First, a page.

The New Nexus 7 Versus the Original is the Upgrade Worth It?

Thinking about buying the new 2013 Google Nexus 7? Here’s a spec comparison between the first gen model and the new one, and if an upgrade is necessary.

The new Nexus 7 went on sale in July, but if you have the first one, is the upgrade worth it? What does the new 2013 model of the Nexus 7 have that the first one doesn’t offer? Here’s a look at the specs between the two and whether an upgrade is a good idea.


Nexus 7 Design Differences

This is an aesthetics and subjective of all area, as beauty is always in the eye of the beholder. The new design looks more modern, with the Nexus logo on the back looking better in the new position. This makes it seem like it’s designed more for landscape view — which is the way a lot of people use it anyway.

New-Nexus-7 front back

Screen Display

If you were to go by that alone, there is absolutely no contest here. The old Nexus 7’s screen, while decent at its resolution of 1280 x 800 pixels, with a density of 216 ppi, doesn’t come close. The new version has a screen with a resolution of 1200 x 1920 pixels with pixel density is 323 ppi. The new version wins here.


The original one provides a great experience already — especially since TRIM support was added in Android 4.3, and it uses a NVidia Tegra 3 chipset with a quad-core 1.2 GHz Cortex A9 CPU.

The new model, also made by Asus, uses the Qualcomm Snapdragon S4Pro chipset – we’re talking about a quad-core 1.5 GHz Krait. RAM is 2 GB – the old model had 1 GB.

Power under the hood makes the new Nexus 7 the winner, which means you should be able to run graphically intensive games on it more smoothly.


Throughout its life on the market, the first Nexus 7 was available with storage space of 8, 16 and 32 GB, with the 8 GB model retired along the way. The new model is available in 16 and 32 GB versions. I guess we have a tie here, but with everyone storing data in the cloud, I don’t think storage space as much of an issue today. It’s worth noting that neither version offers a micro SD card slot.


The old Nexus 7 only has a 1.2 megapixel front-facing camera, designed for video chat, which you had to enable if you wanted to use it to take pictures or videos. The new model offers a 5 megapixel front-facing camera for video calls and a 5 megapixel rear-facing one, capable of filming Full HD video. Definitely worth the upgrade here if you want a rear camera.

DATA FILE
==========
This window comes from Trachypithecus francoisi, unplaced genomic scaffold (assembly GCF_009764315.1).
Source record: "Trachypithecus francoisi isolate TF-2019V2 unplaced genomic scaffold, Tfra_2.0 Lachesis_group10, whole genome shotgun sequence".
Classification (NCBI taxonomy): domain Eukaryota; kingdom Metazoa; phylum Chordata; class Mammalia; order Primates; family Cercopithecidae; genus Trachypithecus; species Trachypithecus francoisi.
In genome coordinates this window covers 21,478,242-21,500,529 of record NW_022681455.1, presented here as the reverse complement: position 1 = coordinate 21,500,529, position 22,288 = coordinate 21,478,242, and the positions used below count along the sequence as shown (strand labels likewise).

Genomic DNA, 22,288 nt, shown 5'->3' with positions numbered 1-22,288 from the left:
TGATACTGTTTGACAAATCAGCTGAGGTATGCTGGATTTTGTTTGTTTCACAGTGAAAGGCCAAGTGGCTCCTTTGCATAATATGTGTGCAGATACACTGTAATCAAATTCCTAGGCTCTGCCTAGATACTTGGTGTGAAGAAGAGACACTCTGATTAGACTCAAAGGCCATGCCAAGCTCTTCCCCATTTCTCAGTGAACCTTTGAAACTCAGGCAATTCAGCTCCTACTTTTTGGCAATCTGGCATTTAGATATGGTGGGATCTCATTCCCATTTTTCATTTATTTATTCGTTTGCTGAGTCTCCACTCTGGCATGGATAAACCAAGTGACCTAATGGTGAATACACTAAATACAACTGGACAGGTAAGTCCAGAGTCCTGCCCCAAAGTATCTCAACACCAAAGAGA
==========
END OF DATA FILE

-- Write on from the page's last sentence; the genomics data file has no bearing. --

New Nexus 7 camera

Cellular Connectivity

The old Nexus 7 had, apart from the WiFi versions, the 32 GB model featured HSPA+ cellular connectivity, so you could use it on the go. The new Nexus 7 has a 4G LTE version, so data speeds are even better here.

Android version

The new Nexus 7 launches with Android 4.3 out of the box, but the old model has been upgraded to the latest version. A tie here.


If you want to get the new Nexus 7, know that Google is selling two versions – the 16 GB model is $229 and the  32 GB WiFi model for $269. The 32 GB 4G LTE version, which is set to cost $349, is said to be coming soon.


Is the new Nexus 7 worth the upgrade? Most certainly if you want the latest and greatest with a rear camera. Or maybe you’re first tablet has been beat up and the touchscreen is no longer working for example. By the way, if that happens,  learn how to re-purpose it as an eBook Reader.

If you’re happy with your current first gen Nexus 7, there’s not much of a reason to upgrade now. However, if you want a crisper display, more processing power, and rear-facing camera, you’ll probably want to upgrade.

What’s your take? Are you on the fence about upgrading? Leave a comment below and tell us your thoughts!

1 Comment

1 Comment

  1. Allan Levy

    August 29, 2013 at 9:30 am

    I guess we have a tie here, but with everyone storing data in the cloud, I don’t think storage space as much of an issue today. It’s worth noting that neither version offers a micro SD card slot.

    Try going on a cruise or a flight without wi-fi or to many of the places without wifi.

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